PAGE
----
Yes, agents are a career guide for their clients, but if an author publishes ebooks there is no reason to have an agent. Therefore, the author doesn’t have that advisor. Authors who publish ebooks will have to be business savvy as well as tech savvy, or turn to their fellow authors for guidance.
With traditional publishing agents are necessary. Most publishers won’t accept unsolicited manuscripts--they don’t want the slush. So you send it to an agent who has tons of contacts with publishers. The agent gets the slush. That unmoving pile of manuscripts that may or may not contain the next best seller that will make them rich.
A few years ago I worked at a very small poetry publishing house, Alice James Books. Back then, they ran two poetry competitions a year and had about a thousand manuscripts come in for them. I had the pleasure of opening the submissions and filing them for judging. And I even took a glance at some of it. Some of it was horrid. A very small amount was amazing. There was a lot in the middle. But a thousand manuscripts are not much compared to what some agents and smaller publishers get.
I know that a lot of decent stuff gets passed because the one person who is reading it doesn’t like it, or they are so tired of scanning all the crap that came under their nose that by the end of the day nothing looks good to them. That is how I envision a full-time slush-reader’s day, and from the perspective of someone searching for an agent, it scares me.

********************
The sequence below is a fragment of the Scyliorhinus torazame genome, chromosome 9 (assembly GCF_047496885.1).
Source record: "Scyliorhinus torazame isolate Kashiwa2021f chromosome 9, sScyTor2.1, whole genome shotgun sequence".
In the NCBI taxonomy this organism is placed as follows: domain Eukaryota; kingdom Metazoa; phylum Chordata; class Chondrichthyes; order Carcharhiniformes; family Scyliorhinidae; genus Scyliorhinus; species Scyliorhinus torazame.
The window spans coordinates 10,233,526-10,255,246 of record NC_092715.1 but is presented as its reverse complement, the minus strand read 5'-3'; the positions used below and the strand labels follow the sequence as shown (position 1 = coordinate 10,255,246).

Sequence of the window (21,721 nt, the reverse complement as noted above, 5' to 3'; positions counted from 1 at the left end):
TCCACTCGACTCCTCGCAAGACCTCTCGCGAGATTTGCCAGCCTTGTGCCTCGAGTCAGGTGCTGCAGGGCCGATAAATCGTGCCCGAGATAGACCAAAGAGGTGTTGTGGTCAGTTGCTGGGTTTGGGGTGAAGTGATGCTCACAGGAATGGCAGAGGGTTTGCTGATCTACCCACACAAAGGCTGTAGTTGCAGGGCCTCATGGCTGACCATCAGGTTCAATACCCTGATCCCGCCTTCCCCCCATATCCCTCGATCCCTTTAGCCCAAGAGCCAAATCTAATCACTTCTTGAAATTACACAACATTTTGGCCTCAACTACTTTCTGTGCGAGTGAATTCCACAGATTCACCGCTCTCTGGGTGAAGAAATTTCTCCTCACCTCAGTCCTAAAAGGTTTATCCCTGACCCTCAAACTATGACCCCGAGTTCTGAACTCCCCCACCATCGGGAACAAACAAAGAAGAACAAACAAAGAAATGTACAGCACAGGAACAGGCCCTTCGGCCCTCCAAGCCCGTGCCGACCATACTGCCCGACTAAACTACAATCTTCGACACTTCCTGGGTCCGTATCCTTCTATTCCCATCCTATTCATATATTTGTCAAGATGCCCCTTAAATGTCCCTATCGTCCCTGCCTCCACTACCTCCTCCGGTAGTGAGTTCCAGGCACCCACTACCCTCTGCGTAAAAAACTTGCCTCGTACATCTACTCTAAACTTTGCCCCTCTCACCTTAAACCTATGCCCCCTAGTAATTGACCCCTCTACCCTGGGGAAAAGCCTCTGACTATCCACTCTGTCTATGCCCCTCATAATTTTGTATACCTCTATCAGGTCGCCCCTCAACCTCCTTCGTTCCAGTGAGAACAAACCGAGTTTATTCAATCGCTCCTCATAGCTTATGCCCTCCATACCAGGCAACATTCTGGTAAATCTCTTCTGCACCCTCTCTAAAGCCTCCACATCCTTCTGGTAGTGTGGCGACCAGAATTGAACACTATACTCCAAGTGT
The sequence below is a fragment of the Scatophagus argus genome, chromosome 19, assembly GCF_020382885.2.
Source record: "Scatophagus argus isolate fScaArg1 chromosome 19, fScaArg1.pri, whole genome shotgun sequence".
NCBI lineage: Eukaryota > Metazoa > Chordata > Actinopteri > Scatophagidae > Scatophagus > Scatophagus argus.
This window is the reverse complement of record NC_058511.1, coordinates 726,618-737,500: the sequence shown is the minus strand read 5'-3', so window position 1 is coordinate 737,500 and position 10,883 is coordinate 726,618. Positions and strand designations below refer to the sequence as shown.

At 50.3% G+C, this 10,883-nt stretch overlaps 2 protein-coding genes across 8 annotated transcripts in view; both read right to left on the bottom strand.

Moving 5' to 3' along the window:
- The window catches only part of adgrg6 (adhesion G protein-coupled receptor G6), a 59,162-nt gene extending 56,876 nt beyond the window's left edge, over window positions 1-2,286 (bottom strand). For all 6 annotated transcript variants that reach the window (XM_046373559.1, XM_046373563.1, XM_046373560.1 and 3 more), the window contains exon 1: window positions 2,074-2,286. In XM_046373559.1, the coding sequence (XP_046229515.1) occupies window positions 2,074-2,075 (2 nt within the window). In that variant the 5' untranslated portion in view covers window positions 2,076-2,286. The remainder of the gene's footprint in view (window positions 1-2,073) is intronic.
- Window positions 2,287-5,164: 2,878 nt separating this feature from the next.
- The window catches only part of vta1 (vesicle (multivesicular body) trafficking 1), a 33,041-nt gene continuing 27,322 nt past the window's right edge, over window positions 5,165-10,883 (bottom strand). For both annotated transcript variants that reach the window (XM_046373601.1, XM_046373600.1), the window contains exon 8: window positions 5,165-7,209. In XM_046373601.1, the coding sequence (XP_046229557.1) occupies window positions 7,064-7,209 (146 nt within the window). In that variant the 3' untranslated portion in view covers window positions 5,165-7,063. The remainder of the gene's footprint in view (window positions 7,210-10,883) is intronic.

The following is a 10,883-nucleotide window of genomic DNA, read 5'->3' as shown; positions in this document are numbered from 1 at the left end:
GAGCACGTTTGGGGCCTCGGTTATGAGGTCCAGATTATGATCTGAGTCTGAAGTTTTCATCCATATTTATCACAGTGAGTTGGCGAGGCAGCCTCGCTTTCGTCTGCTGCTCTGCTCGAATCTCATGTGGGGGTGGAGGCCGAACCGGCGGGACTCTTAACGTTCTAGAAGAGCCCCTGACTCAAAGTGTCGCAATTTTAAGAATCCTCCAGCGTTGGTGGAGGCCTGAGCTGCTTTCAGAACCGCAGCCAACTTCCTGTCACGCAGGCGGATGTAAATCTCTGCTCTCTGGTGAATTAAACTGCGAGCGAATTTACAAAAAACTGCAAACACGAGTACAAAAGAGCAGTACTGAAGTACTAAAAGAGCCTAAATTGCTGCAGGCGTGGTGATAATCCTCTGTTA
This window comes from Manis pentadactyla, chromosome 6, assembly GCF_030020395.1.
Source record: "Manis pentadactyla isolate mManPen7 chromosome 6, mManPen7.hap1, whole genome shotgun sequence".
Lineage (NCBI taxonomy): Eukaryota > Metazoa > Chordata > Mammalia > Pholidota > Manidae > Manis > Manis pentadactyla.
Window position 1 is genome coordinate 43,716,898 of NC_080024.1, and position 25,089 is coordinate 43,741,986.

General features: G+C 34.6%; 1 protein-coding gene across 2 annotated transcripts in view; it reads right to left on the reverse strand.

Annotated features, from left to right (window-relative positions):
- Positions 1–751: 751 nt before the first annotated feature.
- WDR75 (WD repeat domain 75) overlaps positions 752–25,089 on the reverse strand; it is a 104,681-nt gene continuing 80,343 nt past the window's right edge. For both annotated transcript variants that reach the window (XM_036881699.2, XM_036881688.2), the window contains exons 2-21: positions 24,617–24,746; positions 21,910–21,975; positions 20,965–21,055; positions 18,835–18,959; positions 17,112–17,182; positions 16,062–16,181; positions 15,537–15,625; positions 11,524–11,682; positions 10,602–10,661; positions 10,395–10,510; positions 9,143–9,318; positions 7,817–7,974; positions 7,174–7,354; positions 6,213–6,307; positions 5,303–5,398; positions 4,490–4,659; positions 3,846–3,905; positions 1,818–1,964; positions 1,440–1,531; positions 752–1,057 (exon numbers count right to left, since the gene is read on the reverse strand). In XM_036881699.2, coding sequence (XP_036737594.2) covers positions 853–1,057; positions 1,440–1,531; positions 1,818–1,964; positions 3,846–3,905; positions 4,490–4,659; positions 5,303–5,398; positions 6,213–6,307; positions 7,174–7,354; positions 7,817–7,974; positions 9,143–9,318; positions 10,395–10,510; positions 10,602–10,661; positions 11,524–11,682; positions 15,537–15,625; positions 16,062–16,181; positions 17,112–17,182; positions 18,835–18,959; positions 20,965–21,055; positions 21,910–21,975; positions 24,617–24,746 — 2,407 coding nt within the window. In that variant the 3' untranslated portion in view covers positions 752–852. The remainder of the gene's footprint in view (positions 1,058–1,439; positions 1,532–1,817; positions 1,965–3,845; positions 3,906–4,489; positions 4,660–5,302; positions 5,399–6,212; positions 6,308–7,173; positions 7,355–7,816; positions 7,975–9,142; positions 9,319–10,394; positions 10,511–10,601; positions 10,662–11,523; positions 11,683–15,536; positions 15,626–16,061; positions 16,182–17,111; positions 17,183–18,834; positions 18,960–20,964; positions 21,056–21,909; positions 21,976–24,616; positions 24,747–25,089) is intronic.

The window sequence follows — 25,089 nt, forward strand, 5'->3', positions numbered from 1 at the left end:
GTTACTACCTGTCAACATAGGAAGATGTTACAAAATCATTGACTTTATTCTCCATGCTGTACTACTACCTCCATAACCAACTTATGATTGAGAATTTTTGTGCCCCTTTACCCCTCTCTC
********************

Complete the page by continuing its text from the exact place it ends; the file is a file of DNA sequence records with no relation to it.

However, if publishing goes the way of ebooks, and books are self published by the author, there will be no slush-filtering agents and editors. The Internet will be full of slush-piles-come-ebooks. And readers everywhere will get the pleasure of reading it, or only reading the first page and passing on it, like the agency and publisher slush readers. Word of mouth, via the many social networking options available, will be critical for weeding the good from the bad.
However, people won’t be too upset if they paid $2 for something moderately entertaining, and they might tell their friends about it too. Two bucks is cheap for entertainment (think movie ticket costs here), and you didn’t even have to burn any gas to get there. But even with the low cost, an author won’t make any money if their book is bad.
With e-books, a publisher’s reputation (and bank account) isn’t hanging on the book’s sales, only the author’s. In my opinion, having an ebook out there that doesn’t sell would be worse than getting a rejection letter. I like the way agent Nathan Bransford says it, "the rejection letter of the future will be silence." At least when you get a rejection letter, it’s cut and dried, black or white. You’re in! Or this sucks! Once the ebook is “published” it’s done, that’s it. There’s no opportunity to make it better before the book-buying public sees it.
What worries me the most is that agents and publishers will likely soon establish a standard digital royalty rate. If they have, I haven’t heard about it. Then, even if I publish a book traditionally, I won’t be able to keep my erights for that story. Guess I better get going…